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Designing Quality into Project Organizations through Computational Organizational Simulation

TitleDesigning Quality into Project Organizations through Computational Organizational Simulation
Publication TypeWorking Paper
Year of Publication1998
AuthorsThomsen, J, Kunz, J, Levitt, RE
Date Published03/1998
Publication Languageeng
KeywordsCenter for Integrated Facility Engineering, CIFE, Computational Organizational Design and Analysis, Contingency Theory, External Validation, Intervention Study, Stanford University, Total Quality Management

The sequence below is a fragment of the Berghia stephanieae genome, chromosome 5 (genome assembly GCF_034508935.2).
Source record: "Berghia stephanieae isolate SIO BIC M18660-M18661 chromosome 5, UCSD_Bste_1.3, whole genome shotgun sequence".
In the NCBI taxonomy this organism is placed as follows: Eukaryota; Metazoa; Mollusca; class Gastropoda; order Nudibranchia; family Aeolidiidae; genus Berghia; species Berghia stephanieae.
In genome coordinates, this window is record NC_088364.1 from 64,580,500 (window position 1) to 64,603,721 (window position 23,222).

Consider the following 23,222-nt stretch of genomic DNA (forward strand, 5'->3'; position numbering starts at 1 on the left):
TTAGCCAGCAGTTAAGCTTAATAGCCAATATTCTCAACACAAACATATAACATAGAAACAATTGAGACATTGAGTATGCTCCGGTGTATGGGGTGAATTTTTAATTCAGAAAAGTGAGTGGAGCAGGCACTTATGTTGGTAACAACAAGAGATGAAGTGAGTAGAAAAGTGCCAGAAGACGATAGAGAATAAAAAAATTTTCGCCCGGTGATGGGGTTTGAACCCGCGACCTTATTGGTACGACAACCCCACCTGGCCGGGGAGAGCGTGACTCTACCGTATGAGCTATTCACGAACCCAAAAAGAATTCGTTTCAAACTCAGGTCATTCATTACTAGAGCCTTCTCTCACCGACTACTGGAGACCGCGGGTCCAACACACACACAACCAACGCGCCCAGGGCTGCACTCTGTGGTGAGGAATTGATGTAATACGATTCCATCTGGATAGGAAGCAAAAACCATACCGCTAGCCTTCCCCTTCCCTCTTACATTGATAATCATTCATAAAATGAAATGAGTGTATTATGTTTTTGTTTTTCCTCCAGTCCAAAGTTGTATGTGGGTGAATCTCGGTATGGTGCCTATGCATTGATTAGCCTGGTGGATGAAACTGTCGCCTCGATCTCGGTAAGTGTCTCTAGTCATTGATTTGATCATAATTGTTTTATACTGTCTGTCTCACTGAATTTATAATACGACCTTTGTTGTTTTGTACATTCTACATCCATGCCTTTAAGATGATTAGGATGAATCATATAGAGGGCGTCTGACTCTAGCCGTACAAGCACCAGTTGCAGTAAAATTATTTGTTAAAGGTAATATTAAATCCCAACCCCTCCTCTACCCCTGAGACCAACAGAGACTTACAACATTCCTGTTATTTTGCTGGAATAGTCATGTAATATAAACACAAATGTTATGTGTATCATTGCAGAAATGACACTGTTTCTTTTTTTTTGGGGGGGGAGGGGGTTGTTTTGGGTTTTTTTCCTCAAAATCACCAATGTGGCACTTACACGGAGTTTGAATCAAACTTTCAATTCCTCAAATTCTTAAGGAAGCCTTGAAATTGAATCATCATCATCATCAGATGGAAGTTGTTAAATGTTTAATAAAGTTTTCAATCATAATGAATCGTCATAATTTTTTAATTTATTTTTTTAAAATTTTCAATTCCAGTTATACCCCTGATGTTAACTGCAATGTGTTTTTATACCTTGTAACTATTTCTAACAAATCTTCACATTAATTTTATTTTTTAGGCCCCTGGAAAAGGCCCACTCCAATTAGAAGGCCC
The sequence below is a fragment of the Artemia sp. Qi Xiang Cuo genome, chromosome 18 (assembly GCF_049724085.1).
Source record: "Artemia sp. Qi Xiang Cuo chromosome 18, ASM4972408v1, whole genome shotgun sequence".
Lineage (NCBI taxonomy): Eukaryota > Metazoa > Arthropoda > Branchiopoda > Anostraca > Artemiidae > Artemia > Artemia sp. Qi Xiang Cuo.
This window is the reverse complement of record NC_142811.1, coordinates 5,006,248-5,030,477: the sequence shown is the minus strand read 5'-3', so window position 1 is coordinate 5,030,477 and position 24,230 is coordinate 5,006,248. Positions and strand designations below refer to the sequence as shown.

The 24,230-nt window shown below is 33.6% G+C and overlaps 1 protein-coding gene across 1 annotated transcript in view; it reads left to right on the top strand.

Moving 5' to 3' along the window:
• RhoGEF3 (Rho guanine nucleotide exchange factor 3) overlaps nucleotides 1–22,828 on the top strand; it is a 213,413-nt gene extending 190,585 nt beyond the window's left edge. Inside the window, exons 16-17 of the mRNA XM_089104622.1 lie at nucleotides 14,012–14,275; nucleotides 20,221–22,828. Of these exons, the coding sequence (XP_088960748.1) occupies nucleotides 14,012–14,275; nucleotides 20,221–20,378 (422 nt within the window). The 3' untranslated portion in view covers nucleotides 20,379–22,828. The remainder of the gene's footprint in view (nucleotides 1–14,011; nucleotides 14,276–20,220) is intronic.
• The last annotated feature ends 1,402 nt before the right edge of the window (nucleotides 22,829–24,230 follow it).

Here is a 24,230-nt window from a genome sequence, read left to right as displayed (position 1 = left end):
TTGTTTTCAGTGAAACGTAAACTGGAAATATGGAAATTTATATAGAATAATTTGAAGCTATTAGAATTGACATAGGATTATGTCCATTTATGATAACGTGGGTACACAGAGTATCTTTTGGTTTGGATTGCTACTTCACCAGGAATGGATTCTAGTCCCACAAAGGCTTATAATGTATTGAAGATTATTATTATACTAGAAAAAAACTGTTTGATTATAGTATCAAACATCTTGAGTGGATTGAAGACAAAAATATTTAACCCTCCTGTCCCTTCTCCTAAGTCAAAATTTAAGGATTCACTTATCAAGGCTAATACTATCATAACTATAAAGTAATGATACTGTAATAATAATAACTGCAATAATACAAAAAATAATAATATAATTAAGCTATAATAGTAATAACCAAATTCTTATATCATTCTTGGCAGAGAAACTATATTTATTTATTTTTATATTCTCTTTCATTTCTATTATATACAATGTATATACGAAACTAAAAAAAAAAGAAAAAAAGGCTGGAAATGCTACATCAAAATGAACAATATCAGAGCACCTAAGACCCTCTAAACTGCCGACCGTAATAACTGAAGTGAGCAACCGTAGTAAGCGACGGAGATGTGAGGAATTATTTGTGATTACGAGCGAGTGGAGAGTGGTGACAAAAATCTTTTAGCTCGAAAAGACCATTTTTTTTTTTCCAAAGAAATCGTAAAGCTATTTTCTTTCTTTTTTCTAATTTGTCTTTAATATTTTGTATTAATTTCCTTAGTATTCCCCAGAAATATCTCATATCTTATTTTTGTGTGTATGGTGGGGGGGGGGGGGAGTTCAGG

AbstractThis paper shifts the focus of quality management from measuring and controlling the quality of work processes to the next level upstream-measuring and controlling the quality of the organizations that execute work processes. Starting from an organizational information-processing perspective, we have developed the Virtual Team Alliance (VTA), a complex, coherent computational model of project participants' information-processing behavior that include variables (e.g., activity flexibility and goal incongruency) that are substantively critical to performance of projects. Project participants are endowed with fragments of canonical information-processing micro-behavior (e.g., attention allocation, information processing, communication, and decision-making), and then assembled into networks of actors and tasks to represent project organizations. Through simulation of project participants' micro-level behavior, our computational model generates useful and measurable emergent quantitative performance predictions regarding the efficiency and quality of a project's configuration of work processes and organizational structure. The model produces two measures of efficiency-project duration and cost-and three measures of work process quality-problem-solving quality, coordination quality, and decision-making quality. In addition to providing a project manager with measures to support specific and detailed organizational design decisions involving trade-offs between cost, duration, and work process quality, our model predicts organizational risks that might adversely affect project performance. Users can identify and test feasible, detailed, and useful interventions to mitigate organizational risks contingently. We prospectively applied our model early in the development process of an industrial project team within the aerospace industry. Our model forecasted backlogs arising from extra coordination and rework and the resulting problems that might occur without organizational change. Based on simulations and analysis of our model, we made specific recommendations to the project manager for improving work process performance. After considering our recommendations, the cooperating manager intervened in the engineering process to reduce some of the organizational risks that we predicted might adversely affect project performance. In our subsequent observations of the project, the potential organizational risks that our model had initially identified as being likely to affect project performance adversely were avoided by the manager's intervention.
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